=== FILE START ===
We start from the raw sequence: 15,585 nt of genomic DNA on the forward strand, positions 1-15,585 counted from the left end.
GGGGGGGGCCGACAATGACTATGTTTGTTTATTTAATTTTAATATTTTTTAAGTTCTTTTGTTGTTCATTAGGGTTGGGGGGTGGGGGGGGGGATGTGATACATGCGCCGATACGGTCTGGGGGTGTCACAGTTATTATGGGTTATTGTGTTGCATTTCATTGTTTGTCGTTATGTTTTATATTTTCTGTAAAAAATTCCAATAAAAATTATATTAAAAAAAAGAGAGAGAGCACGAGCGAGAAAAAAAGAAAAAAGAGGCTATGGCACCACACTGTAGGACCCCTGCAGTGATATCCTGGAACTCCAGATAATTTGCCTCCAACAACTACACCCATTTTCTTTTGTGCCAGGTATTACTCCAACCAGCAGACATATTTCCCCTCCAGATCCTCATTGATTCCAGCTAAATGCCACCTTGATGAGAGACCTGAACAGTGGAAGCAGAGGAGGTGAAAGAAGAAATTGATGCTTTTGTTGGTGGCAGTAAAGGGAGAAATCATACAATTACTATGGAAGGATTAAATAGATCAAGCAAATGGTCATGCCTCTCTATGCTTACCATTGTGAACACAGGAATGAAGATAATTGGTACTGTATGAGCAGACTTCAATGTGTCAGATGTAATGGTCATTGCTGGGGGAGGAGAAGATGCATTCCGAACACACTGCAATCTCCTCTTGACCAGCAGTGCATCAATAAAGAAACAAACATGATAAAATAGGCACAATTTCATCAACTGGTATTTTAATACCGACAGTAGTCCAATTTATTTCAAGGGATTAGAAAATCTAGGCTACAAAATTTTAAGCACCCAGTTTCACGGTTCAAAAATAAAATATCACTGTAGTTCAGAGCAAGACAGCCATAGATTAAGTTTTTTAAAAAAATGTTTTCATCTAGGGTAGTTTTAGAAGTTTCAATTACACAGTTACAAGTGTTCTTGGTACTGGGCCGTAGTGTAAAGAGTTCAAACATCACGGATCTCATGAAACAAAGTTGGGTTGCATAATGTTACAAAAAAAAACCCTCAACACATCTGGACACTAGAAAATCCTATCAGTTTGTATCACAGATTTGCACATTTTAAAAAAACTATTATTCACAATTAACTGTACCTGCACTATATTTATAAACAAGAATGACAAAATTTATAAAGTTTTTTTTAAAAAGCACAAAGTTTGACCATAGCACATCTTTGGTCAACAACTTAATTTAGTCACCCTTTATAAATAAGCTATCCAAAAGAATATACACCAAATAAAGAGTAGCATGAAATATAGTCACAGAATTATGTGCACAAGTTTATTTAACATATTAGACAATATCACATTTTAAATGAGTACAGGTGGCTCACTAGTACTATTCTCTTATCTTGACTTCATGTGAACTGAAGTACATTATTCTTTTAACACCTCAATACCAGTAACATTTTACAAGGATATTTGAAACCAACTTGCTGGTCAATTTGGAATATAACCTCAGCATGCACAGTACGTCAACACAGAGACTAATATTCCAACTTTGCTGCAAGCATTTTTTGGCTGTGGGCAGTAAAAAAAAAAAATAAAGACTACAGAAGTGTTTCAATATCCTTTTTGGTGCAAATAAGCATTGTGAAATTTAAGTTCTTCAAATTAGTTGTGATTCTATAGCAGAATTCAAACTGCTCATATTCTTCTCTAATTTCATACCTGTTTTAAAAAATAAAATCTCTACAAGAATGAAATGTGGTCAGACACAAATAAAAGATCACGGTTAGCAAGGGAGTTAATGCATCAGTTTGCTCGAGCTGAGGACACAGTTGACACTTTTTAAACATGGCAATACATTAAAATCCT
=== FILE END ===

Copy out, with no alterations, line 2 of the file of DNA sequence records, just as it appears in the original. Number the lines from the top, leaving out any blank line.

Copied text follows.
GGGGGGGGCCGACAATGACTATGTTTGTTTATTTAATTTTAATATTTTTTAAGTTCTTTTGTTGTTCATTAGGGTTGGGGGGTGGGGGGGGGGATGTGATACATGCGCCGATACGGTCTGGGGGTGTCACAGTTATTATGGGTTATTGTGTTGCATTTCATTGTTTGTCGTTATGTTTTATATTTTCTGTAAAAAATTCCAATAAAAATTATATTAAAAAAAAGAGAGAGAGCACGAGCGAGAAAAAAAGAAAAAAGAGGCTATGGCACCACACTGTAGGACCCCTGCAGTGATATCCTGGAACTCCAGATAATTTGCCTCCAACAACTACACCCATTTTCTTTTGTGCCAGGTATTACTCCAACCAGCAGACATATTTCCCCTCCAGATCCTCATTGATTCCAGCTAAATGCCACCTTGATGAGAGACCTGAACAGTGGAAGCAGAGGAGGTGAAAGAAGAAATTGATGCTTTTGTTGGTGGCAGTAAAGGGAGAAATCATACAATTACTATGGAAGGATTAAATAGATCAAGCAAATGGTCATGCCTCTCTATGCTTACCATTGTGAACACAGGAATGAAGATAATTGGTACTGTATGAGCAGACTTCAATGTGTCAGATGTAATGGTCATTGCTGGGGGAGGAGAAGATGCATTCCGAACACACTGCAATCTCCTCTTGACCAGCAGTGCATCAATAAAGAAACAAACATGATAAAATAGGCACAATTTCATCAACTGGTATTTTAATACCGACAGTAGTCCAATTTATTTCAAGGGATTAGAAAATCTAGGCTACAAAATTTTAAGCACCCAGTTTCACGGTTCAAAAATAAAATATCACTGTAGTTCAGAGCAAGACAGCCATAGATTAAGTTTTTTAAAAAAATGTTTTCATCTAGGGTAGTTTTAGAAGTTTCAATTACACAGTTACAAGTGTTCTTGGTACTGGGCCGTAGTGTAAAGAGTTCAAACATCACGGATCTCATGAAACAAAGTTGGGTTGCATAATGTTACAAAAAAAAACCCTCAACACATCTGGACACTAGAAAATCCTATCAGTTTGTATCACAGATTTGCACATTTTAAAAAAACTATTATTCACAATTAACTGTACCTGCACTATATTTATAAACAAGAATGACAAAATTTATAAAGTTTTTTTTAAAAAGCACAAAGTTTGACCATAGCACATCTTTGGTCAACAACTTAATTTAGTCACCCTTTATAAATAAGCTATCCAAAAGAATATACACCAAATAAAGAGTAGCATGAAATATAGTCACAGAATTATGTGCACAAGTTTATTTAACATATTAGACAATATCACATTTTAAATGAGTACAGGTGGCTCACTAGTACTATTCTCTTATCTTGACTTCATGTGAACTGAAGTACATTATTCTTTTAACACCTCAATACCAGTAACATTTTACAAGGATATTTGAAACCAACTTGCTGGTCAATTTGGAATATAACCTCAGCATGCACAGTACGTCAACACAGAGACTAATATTCCAACTTTGCTGCAAGCATTTTTTGGCTGTGGGCAGTAAAAAAAAAAAATAAAGACTACAGAAGTGTTTCAATATCCTTTTTGGTGCAAATAAGCATTGTGAAATTTAAGTTCTTCAAATTAGTTGTGATTCTATAGCAGAATTCAAACTGCTCATATTCTTCTCTAATTTCATACCTGTTTTAAAAAATAAAATCTCTACAAGAATGAAATGTGGTCAGACACAAATAAAAGATCACGGTTAGCAAGGGAGTTAATGCATCAGTTTGCTCGAGCTGAGGACACAGTTGACACTTTTTAAACATGGCAATACATTAAAATCCT